Scenes such as these should be enough to warrant a thorough analysis of how and where things went wrong. How is it possible that huge numbers of children circumvent the legal obligation to attend school? How can this happen in a country that had a €48.1 billion GDP surplus in the first two quarters of 2018 alone. And what’s wrong with the students themselves? Can it be possible that all their problems are related to their oft-cited “migration background”? In all honesty, do we even want them to be mixed in with the majority of students? Should they lead “normal” lives, where they attend school regularly, that is, where the state actually carries out its supervisory duty with regard to mothers and fathers who are overwhelmed by their circumstances? These children live marginalized lives in districts that many non-migrants actively avoid; and they are cared for and receive their education in kindergartens and schools that are widely known to be problematic.

Kids like these can be found throughout Germany, especially in areas where large numbers of immigrants reside. From a statistical perspective, they are the “losers” of German society. After all, the cold hard reality is that access to education is directly related to a child’s social and economic background. For these kids, the Muslim ghetto is their only place of influence, a place where the often romanticized traditional values of their grandparents’ culture become the benchmark for their lives in Germany.

By the end of the TV report, attentive viewers will have begun to notice – almost accidentally – the longings and hardships etched into the heart and mind of one particular pimply-faced teenage boy. This boy with Turkish roots sits down and begins to play a piece on the piano – something he taught himself to do. His teacher admits that all these years, she’s never known he could play piano.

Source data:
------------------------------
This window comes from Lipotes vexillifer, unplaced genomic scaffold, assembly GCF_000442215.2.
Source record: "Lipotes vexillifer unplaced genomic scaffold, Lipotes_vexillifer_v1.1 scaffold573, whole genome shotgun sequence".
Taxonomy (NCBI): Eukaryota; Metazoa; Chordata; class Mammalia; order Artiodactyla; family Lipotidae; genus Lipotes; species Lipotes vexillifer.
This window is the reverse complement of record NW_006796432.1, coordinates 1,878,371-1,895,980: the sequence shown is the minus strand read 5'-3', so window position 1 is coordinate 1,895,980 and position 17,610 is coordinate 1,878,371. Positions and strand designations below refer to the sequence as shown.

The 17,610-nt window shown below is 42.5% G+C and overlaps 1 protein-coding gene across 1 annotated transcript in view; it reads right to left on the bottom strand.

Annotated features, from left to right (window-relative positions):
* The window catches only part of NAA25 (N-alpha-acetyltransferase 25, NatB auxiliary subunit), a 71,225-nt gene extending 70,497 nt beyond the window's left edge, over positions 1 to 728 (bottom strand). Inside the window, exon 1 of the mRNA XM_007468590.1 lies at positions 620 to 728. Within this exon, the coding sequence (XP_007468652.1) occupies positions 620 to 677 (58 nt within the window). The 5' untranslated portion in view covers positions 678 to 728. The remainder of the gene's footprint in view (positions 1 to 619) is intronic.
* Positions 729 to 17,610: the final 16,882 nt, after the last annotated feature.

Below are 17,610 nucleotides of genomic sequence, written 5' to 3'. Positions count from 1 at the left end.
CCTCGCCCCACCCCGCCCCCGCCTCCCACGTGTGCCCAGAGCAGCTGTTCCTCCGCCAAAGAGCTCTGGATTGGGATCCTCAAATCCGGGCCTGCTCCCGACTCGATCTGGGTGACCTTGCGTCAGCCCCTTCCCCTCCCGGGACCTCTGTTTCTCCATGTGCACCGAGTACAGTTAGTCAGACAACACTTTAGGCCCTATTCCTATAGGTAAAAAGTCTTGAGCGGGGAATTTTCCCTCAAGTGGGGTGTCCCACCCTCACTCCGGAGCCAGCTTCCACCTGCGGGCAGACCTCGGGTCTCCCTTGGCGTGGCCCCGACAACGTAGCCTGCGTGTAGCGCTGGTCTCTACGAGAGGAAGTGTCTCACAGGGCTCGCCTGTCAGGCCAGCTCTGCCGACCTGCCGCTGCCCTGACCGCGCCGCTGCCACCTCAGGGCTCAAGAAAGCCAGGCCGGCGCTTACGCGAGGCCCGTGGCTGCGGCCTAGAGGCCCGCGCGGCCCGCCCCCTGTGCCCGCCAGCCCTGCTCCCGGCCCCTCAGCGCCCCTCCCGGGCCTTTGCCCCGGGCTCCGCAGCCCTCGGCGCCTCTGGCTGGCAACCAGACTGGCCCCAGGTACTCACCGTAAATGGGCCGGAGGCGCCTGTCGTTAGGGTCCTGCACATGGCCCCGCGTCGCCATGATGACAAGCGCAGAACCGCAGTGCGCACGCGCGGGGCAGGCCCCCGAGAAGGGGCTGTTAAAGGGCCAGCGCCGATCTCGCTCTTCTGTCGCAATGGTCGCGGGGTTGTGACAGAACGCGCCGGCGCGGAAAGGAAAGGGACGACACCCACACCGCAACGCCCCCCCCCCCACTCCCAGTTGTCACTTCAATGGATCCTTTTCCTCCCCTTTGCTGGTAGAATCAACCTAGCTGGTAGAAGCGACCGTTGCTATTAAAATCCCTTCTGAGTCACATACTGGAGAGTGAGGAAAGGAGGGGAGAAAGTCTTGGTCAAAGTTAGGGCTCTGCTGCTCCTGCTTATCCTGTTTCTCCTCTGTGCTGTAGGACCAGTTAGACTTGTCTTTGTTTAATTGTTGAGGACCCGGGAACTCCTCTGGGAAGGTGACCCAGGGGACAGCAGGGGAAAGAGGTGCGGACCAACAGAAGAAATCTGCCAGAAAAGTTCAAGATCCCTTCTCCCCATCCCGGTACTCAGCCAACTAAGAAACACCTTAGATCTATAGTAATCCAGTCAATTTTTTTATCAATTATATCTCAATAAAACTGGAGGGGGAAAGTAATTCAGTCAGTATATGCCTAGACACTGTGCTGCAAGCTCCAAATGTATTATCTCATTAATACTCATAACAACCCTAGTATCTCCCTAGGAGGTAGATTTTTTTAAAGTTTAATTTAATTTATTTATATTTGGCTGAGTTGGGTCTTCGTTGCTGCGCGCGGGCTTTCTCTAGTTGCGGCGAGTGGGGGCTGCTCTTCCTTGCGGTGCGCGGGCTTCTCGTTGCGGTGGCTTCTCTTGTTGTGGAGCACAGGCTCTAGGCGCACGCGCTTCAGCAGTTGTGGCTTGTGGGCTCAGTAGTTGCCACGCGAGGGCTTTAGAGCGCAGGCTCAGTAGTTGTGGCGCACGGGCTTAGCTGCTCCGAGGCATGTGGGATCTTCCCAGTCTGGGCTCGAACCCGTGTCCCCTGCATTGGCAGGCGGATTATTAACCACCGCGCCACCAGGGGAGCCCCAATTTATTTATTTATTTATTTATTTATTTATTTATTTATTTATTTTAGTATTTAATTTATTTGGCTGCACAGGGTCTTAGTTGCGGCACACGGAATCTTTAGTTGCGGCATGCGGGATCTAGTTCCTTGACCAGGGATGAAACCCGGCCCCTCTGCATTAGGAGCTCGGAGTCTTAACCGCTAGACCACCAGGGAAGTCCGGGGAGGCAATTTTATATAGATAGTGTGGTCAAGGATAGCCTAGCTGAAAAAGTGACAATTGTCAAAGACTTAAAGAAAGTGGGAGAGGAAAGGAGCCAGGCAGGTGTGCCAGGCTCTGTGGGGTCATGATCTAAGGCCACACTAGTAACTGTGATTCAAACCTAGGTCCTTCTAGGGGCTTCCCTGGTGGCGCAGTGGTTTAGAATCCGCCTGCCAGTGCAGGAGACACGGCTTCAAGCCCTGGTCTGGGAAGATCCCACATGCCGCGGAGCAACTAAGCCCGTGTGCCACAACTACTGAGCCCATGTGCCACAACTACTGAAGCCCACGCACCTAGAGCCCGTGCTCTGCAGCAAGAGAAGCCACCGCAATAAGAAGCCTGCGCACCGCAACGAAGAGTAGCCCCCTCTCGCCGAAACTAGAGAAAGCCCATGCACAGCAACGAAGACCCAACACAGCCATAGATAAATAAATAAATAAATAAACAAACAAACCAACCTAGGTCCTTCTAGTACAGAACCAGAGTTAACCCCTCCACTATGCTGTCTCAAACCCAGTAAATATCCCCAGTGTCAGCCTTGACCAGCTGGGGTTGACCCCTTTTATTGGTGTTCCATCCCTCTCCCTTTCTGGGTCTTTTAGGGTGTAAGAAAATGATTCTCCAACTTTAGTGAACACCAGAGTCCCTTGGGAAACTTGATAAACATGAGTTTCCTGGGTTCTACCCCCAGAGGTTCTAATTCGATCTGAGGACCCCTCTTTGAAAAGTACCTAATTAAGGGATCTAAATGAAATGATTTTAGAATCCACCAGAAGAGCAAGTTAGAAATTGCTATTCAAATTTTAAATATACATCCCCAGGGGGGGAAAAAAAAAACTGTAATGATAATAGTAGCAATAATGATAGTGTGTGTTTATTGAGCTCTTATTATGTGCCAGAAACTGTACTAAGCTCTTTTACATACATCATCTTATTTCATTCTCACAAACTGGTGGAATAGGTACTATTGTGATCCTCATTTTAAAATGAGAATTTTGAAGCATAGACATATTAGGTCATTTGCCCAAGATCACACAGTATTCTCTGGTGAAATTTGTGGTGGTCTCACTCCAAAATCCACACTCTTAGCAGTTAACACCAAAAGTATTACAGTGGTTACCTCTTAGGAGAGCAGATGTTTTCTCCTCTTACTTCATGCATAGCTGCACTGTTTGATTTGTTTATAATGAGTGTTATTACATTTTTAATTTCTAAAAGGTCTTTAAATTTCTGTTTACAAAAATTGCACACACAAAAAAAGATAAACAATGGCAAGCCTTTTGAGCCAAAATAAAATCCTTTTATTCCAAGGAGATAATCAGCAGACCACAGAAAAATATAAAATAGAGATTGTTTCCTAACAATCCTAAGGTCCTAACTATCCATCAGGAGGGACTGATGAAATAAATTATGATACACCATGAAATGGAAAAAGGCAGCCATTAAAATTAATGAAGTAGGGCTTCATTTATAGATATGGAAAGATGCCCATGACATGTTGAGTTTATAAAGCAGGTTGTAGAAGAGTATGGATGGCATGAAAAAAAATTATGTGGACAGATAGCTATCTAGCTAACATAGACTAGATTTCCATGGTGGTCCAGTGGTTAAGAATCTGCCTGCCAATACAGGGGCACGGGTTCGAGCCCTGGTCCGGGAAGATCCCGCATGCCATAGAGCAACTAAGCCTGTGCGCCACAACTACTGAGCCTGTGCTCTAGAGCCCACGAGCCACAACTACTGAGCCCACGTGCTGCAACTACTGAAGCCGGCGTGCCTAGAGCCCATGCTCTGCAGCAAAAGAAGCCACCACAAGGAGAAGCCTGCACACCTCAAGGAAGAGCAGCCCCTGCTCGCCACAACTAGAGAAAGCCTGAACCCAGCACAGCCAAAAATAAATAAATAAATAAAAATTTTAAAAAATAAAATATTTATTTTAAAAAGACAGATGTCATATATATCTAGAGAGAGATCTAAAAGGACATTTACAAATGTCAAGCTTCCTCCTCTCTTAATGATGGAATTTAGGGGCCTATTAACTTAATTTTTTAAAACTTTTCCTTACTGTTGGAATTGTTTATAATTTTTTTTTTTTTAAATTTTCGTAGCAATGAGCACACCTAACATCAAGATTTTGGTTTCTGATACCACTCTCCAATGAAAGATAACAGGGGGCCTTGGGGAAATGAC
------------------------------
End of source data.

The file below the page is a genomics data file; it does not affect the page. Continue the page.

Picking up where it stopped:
It goes without saying that we cannot single out teachers as being solely responsible for the thousands of students who leave school every year without attaining their degree or with a certificate that condemns them to dead-end jobs. This state of affairs is a consequence of massive political neglect, as well. In fact, the school featured in the TV report was slated to be shut down due to declining student numbers – a fact that was left unmentioned by the producers of the program, which was broadcast on German public television. Instead, the school became a repository for students who were not accepted elsewhere. Now, with an increased budget and new friendly-sounding support programs, the school has become an institution for those who are more or less biding time before a likely adulthood spent on Hartz IV or in prison. I guess it didn’t occur to anyone to put the few remaining students into a different school.

Instead of disrupting a classroom populated by the children of the ambitious middle class, these children are left to fend for themselves, causing more strain on weary teachers and creating fertile terrain for Islamists in search of new souls. These are clearly not the goals of integration.

 

Published in “The Berlin Times – A special edition of The German Times marking October 3rd, the Day of German Unity.”

Güner Balci
is a documentary film maker, journalist and author. Her latest novel Das Mädchen und der Gotteskrieger (The girl and the holy warrior) was published in 2016.